Cloud based access control explained: Part 2
Cloud based access control systems – what are they and how do we know they’re secure? In this series we take a deep dive into Microsoft’s Azure cybersecurity frameworks and how they ensure their cloud solution is secure.
In part 1 of “Cloud based access control explained” we went over the basics of the cloud and how Microsoft secures the datacenters and servers that keep Protege X running.
For a quick refresher or if you missed the first part, check it out now:
Secure network infrastructure: Software and data
Now that we’ve looked at how the datacenters and servers are physically secured, let’s turn our attention to how Microsoft ensures that Azure keeps their software and customer data protected.
Azure Security Policy
Any access control requirements for Azure are vetted against the Azure Security Policy:
- By default, Microsoft operations and support personnel are denied access
- Grant the least privilege required to complete task
- Log and audit access requests
For any Microsoft operations and support personnel, multifactor authentication (MFA) is required, and access is only granted from secure consoles.
Azure Front Door
Azure Front Door provides a secure entry point for content delivery, with built-in web application firewall (WAF), bot protection, and distributed-denial-of-service (DDoS) protection. This stops malicious actors from flooding the application causing the system to crash.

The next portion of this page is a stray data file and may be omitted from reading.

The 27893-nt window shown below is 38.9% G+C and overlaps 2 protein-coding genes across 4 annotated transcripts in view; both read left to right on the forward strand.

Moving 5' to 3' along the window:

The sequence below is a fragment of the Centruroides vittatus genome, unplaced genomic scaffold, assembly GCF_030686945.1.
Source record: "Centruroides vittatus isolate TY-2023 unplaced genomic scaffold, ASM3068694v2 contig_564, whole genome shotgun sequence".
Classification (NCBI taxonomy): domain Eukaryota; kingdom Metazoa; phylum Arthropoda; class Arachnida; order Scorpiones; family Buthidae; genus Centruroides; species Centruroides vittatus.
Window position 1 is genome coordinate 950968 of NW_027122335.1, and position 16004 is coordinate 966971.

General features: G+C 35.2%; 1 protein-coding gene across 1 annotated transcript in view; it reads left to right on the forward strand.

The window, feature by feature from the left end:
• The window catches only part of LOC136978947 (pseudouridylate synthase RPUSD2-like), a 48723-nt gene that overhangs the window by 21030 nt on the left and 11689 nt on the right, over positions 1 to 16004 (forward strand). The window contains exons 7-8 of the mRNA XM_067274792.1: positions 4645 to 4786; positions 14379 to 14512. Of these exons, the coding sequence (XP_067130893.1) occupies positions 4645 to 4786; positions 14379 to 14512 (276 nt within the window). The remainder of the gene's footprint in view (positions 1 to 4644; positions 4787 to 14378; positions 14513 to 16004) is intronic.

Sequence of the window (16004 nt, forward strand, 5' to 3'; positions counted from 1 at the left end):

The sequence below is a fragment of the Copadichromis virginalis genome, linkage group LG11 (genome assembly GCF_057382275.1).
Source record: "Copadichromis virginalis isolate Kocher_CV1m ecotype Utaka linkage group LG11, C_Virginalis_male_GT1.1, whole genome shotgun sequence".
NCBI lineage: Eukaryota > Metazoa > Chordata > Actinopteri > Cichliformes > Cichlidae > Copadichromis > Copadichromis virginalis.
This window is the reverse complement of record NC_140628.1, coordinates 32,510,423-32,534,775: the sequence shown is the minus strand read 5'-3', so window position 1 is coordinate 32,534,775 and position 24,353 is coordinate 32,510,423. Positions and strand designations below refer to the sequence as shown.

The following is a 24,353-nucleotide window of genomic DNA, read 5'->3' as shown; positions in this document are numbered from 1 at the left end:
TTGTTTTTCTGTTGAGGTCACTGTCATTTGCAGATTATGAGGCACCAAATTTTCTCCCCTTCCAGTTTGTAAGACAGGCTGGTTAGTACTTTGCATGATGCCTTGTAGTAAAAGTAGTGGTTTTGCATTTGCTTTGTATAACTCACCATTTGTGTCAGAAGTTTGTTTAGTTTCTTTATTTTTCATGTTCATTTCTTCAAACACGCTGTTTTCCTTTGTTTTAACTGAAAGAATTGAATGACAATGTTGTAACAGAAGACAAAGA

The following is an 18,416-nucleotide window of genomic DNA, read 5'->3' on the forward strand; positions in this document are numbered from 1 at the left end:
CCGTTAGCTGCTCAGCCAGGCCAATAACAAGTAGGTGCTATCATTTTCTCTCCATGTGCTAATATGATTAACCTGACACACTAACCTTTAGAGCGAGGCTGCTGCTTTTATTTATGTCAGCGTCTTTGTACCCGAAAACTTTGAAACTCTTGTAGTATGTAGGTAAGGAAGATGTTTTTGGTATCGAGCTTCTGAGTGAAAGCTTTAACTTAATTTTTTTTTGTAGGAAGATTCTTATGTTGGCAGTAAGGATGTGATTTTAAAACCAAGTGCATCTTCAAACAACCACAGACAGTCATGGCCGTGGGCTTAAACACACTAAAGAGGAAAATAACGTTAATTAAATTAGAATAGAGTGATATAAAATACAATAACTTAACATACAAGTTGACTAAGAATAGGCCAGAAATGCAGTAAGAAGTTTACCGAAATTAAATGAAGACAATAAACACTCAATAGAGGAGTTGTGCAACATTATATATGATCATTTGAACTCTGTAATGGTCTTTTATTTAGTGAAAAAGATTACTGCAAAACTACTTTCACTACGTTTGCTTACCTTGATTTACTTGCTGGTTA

Protege X is secured following the best practices in cybersecurity with multi-factor authentication (MFA).
MFA requires that a user take multiple steps to login to their account, such as using a password and a PIN generated by an authentication app on their smartphone.
MFA is used to log into any applications connected to the Protege X system to mitigate malicious actors gaining access to the system and is managed by Azure Active Directory B2C.
Asymmetric encryption is used to set up the connection between the applications and uses two related keys – one public and one secret. One of the keys is used to encrypt the data, which can then be decrypted by the related key. If the public key is used to encrypt, then the secret key is used to decrypt and vice versa.